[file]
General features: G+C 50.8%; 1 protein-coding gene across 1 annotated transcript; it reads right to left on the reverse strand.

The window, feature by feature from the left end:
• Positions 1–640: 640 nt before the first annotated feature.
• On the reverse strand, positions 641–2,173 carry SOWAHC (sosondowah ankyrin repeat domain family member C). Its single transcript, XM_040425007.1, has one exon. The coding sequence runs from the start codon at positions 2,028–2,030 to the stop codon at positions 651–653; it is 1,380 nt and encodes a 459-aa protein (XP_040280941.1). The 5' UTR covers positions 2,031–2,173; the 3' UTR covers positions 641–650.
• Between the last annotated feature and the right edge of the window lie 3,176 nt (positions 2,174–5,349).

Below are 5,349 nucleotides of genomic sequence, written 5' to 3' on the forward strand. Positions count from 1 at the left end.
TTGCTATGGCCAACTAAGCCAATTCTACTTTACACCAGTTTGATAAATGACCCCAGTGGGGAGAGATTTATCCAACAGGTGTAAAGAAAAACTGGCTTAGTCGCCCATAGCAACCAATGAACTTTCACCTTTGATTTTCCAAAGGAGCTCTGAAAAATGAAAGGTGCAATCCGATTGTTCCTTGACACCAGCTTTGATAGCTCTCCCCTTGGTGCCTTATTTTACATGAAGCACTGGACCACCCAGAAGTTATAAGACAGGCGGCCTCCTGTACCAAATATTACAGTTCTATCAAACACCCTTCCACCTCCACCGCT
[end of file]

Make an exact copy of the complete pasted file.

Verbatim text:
General features: G+C 50.8%; 1 protein-coding gene across 1 annotated transcript; it reads right to left on the reverse strand.

The window, feature by feature from the left end:
• Positions 1–640: 640 nt before the first annotated feature.
• On the reverse strand, positions 641–2,173 carry SOWAHC (sosondowah ankyrin repeat domain family member C). Its single transcript, XM_040425007.1, has one exon. The coding sequence runs from the start codon at positions 2,028–2,030 to the stop codon at positions 651–653; it is 1,380 nt and encodes a 459-aa protein (XP_040280941.1). The 5' UTR covers positions 2,031–2,173; the 3' UTR covers positions 641–650.
• Between the last annotated feature and the right edge of the window lie 3,176 nt (positions 2,174–5,349).

Below are 5,349 nucleotides of genomic sequence, written 5' to 3' on the forward strand. Positions count from 1 at the left end.
TTGCTATGGCCAACTAAGCCAATTCTACTTTACACCAGTTTGATAAATGACCCCAGTGGGGAGAGATTTATCCAACAGGTGTAAAGAAAAACTGGCTTAGTCGCCCATAGCAACCAATGAACTTTCACCTTTGATTTTCCAAAGGAGCTCTGAAAAATGAAAGGTGCAATCCGATTGTTCCTTGACACCAGCTTTGATAGCTCTCCCCTTGGTGCCTTATTTTACATGAAGCACTGGACCACCCAGAAGTTATAAGACAGGCGGCCTCCTGTACCAAATATTACAGTTCTATCAAACACCCTTCCACCTCCACCGCT